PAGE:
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  • Sources of Values in the Environmental Design Professions: The Case of Landscape Architecture.Ian Thompson - 2000 - Ethics, Place and Environment 3 (2):203 – 219.
    This paper presents a framework for understanding the value systems inherent in landscape architectural practice. It is based upon a close analytical reading of the academic and professional literature, supported by a series of in-depth interviews with mid- and late-career British landscape architects. The empirical results of these interviews will be presented in a future paper. A tripartite classification of values is suggested, based upon the categories of the aesthetic, the social and the environmental, each of which is internally complex. (...)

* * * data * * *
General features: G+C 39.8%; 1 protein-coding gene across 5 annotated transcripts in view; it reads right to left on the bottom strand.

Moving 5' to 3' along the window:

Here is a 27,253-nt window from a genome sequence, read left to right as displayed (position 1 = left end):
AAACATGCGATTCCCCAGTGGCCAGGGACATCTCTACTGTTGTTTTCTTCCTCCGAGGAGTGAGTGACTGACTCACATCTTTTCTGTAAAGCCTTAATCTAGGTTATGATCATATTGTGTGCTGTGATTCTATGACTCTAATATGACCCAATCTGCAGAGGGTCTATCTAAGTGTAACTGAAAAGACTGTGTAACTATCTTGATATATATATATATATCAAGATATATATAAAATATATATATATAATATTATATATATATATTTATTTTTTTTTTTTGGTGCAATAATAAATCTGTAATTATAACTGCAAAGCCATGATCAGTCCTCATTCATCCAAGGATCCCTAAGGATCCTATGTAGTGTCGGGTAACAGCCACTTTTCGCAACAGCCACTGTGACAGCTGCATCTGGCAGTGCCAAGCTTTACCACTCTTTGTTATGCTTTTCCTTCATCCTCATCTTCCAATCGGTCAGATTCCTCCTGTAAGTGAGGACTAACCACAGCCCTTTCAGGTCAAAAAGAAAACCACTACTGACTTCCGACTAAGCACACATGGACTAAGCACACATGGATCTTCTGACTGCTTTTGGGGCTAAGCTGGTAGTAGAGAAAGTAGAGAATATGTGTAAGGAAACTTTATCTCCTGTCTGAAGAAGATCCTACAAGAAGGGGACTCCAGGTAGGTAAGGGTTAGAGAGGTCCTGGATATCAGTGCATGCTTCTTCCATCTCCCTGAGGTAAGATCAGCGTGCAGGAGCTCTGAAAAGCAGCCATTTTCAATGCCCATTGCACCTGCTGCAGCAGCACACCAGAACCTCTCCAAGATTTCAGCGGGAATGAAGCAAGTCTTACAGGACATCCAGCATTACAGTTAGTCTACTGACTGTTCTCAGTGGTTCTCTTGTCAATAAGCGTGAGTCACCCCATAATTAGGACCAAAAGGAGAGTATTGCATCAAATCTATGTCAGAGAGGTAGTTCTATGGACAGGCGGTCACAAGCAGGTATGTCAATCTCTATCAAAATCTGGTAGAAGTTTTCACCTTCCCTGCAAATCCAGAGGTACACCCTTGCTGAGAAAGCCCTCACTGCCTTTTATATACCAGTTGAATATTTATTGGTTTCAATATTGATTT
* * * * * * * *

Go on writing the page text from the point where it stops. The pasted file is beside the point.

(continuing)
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  • La fin de la «raison dans l'histoire»?Gérard Raulet - 1983 - Dialogue 22 (4):631-646.
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  • Architecture to Philosophy — The Postmodern Complicity.Gillian Rose - 1988 - Theory, Culture and Society 5 (2-3):357-371.
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  • Postmodernism and Sociology: From the Epistemological to the Empirical.Rekha Mirchandani - 2005 - Sociological Theory 23 (1):86-115.
    This article investigates the place of postmodernism in sociology today by making a distinction between its epistemological and empirical forms. During the 1980s and early 1990s, sociologists exposited, appropriated, and normalized an epistemological postmodernism that thematizes the tentative, reflective, and possibly shifting nature of knowledge. More recently, however, sociologists have recognized the potential of a postmodern theory that turns its attention to empirical concerns. Empirical postmodernists challenge classical modern concepts to develop research programs based on new concepts like time-space reorganization, (...)